Most info in the forums is a bit old now, I was wondering if anyone has recommendations on to where to stay and what to do for food. Do most people pack their camping gear to stay there (in addition to bivvy in the desert?)
And to bivvy in the desert, what do people do for food? Cook with foraged wood or packing gas/stove?
And lastly, will mid-February be too cold to climb in the shade? Or is mid march better.
> Most info in the forums is a bit old now, I was wondering if anyone has recommendations on to where to stay and what to do for food. Do most people pack their camping gear to stay there (in addition to bivvy in the desert?)
Accomodation in houses in the village is possible, but I've always camped at the Rest House. Others might be able to give contacts, or else just ask around (or, more probably, get asked!). Meals available at the Rest House. Several small shops sell all necessary provisions, including fresh veg. to cook yourself.
> And to bivvy in the desert, what do people do for food? Cook with foraged wood or packing gas/stove?
Take a petrol cooker and ask around (or your driver) for petrol. You shouldn't really use foraged wood, (though the locals will). If you do make a fire, keep it very small
> And lastly, will mid-February be too cold to climb in the shade? Or is mid march better.
Not been in February, but generally climbing in the sun is best in Dec/Jan and definitely best in the shade by the end of March, so maybe something in between! You'll find plenty of options at any time.
Hi , I live in Jordan and I've camped and climbed all year round in wadi rum, it's never too hot or cold as long as your strategic with sun/shade. However it may rain and then you wouldn't want to be in a narrow gorge.
You can't rely on foraged wood as there is hardly any around. Camping gas you can get in the big supermarkets in Amman.
Bivvy in the desert is great and whoever drives you in can lend you a mattress. No tents needed.
PM me if you want any contacts or more info.
Don't suppose you know if the rest house is definitely still going? Poking around the internet it sounds like it might be fizzling out. I've got a trip planned in March and we were hoping to camp
I hadn't heard that - I'll try to find out.
Just googled it and various reviews seem more to suggest that it doesn't offer accomodation but rather just the very basic camping. With tourism very muich back on the up, I'd be surprised if it is not operational offering lunch to the bus loads of dayu tripping tourists.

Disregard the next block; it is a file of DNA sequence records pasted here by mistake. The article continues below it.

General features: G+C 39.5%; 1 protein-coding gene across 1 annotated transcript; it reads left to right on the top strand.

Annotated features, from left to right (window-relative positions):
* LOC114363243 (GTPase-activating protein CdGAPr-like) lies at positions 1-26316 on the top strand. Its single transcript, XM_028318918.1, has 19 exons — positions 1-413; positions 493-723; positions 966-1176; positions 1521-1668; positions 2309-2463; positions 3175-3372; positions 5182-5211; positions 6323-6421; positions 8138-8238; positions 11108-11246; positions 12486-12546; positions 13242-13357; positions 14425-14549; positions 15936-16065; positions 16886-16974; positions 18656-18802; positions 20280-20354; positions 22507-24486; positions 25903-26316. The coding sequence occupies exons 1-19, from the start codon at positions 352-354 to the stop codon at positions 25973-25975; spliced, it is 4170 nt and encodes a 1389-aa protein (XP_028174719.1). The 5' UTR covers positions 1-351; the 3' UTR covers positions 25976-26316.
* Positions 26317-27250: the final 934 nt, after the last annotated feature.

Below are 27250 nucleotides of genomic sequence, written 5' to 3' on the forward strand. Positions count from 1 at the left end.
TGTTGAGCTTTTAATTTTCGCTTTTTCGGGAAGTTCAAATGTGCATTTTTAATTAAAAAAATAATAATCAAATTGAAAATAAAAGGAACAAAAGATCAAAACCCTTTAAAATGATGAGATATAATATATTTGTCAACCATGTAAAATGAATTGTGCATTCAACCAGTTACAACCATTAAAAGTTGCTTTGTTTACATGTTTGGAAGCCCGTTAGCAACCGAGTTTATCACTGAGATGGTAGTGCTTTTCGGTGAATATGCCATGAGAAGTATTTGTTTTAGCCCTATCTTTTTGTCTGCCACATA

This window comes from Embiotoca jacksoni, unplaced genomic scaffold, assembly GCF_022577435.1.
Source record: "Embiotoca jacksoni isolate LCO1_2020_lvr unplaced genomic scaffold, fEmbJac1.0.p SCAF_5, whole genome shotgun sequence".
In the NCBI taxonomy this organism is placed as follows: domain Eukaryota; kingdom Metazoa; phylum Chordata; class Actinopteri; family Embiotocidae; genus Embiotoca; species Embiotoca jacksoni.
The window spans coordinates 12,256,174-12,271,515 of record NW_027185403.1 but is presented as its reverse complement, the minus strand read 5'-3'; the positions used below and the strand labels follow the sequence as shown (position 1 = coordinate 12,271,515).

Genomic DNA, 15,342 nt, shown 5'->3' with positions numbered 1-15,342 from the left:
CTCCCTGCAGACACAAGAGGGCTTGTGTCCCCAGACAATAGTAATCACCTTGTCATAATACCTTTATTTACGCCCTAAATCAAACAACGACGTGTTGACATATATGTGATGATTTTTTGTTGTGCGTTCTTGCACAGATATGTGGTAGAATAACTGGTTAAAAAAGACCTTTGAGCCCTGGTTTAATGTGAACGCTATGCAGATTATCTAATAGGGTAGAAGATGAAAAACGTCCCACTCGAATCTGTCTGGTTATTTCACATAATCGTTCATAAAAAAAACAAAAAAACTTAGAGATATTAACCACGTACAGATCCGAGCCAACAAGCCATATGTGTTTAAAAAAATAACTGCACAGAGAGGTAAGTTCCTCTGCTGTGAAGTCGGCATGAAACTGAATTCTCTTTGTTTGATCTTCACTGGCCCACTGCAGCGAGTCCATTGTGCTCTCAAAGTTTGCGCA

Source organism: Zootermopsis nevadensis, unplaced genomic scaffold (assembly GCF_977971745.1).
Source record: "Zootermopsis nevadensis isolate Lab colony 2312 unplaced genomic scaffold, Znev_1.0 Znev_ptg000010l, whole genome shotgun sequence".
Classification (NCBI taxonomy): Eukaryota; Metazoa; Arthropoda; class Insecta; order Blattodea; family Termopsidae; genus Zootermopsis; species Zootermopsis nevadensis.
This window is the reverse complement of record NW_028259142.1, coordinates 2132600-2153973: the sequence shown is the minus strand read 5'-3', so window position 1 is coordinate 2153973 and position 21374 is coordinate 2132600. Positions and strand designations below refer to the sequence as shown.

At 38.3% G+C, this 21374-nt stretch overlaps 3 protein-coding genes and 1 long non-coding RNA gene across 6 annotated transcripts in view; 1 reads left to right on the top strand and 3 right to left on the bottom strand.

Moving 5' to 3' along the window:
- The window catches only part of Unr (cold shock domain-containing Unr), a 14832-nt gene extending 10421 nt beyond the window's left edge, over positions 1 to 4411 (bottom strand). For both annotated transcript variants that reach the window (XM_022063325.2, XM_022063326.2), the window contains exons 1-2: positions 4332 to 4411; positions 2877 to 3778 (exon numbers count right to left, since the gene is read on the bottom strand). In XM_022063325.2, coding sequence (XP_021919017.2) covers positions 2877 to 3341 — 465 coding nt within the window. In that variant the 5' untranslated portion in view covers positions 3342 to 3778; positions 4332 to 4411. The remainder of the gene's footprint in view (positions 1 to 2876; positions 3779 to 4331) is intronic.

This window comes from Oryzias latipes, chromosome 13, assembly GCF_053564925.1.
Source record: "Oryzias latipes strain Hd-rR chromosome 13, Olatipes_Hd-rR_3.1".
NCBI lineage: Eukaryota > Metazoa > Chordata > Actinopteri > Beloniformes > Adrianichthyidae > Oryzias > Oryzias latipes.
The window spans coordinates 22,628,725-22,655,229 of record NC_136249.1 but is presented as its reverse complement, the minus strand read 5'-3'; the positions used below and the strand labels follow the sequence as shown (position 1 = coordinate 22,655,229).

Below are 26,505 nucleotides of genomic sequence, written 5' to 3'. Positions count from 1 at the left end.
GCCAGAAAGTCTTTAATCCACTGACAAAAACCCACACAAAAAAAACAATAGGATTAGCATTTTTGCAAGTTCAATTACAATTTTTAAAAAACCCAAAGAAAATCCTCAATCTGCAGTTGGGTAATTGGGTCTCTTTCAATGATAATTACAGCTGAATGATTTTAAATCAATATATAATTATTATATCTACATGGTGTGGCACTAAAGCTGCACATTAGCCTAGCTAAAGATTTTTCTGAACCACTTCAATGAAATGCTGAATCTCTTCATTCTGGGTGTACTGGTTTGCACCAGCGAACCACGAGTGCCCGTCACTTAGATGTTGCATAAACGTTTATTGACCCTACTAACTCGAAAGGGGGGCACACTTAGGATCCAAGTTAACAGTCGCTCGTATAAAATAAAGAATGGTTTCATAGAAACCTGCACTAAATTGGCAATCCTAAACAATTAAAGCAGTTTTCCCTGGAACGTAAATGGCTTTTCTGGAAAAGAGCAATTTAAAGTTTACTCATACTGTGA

Might see you there then. What day do you arrive? Will pass on any beta I know. Sounds the resthouse is not the best choice for accomodation whilst in town. So far I tracked one decent option
> Sounds the resthouse is not the best choice for accomodation whilst in town.
I don't think the rest house has ever offered actual accomodation. It is just a convenient place to camp while in the village between trips out to thge desert, and get meals if you want. When I was last there two years ago it seemed to be getting pretty busy again with day trippers off buses in the middle of the day but was very quiet for breakfast or in the evenings. I hope they still have the new routes/route report book!
Can't offer much in the way of information, only encouragement as I went years ago. One of the best places I've ever been climbing, and the traverse over the top of Jebel Rum was an absolute highlight. Would go back in a flash...
Hi - I've just got back from a couple of weeks in wadi rum so thought I'd add my two cents(/essay). Having read a bunch of stuff on UKC before heading out my impression was that things have changed a fair bit over the last year so worth a read if you're planning on heading out.
This was the most confusing thing. It seems that, particularly as a climber, you need a reservation to get into the protected area and the name of a bedouin guide to give to the police when you get to the visitor centre. When we got there we tried to explain to the police that we were just planning on camping in the rest house but they were having none of it and told us to go and get a reservation/the name of a guide before we could get in.
Speaking to people in the village, it seems like there have been a number of climbing-related accidents (including 9 deaths) last year. A tourist also died and another was injured a couple of days before we arrived. This has lead to the measures I've set out above - the police seem to be nervous about climbing in general and want someone keeping tabs on you while you're there. In practice this means a 'guide' (who is basically just the person you stay with rather than a climbing guide) knowing where you are going climbing and if something happens it's their job to help you out.
In practice, it works fine when you're inside, it just makes getting in a bit complicated and a bit pricier.
It may of course be that we got the wrong end of the stick when we were there so if others have had a different experience please shout.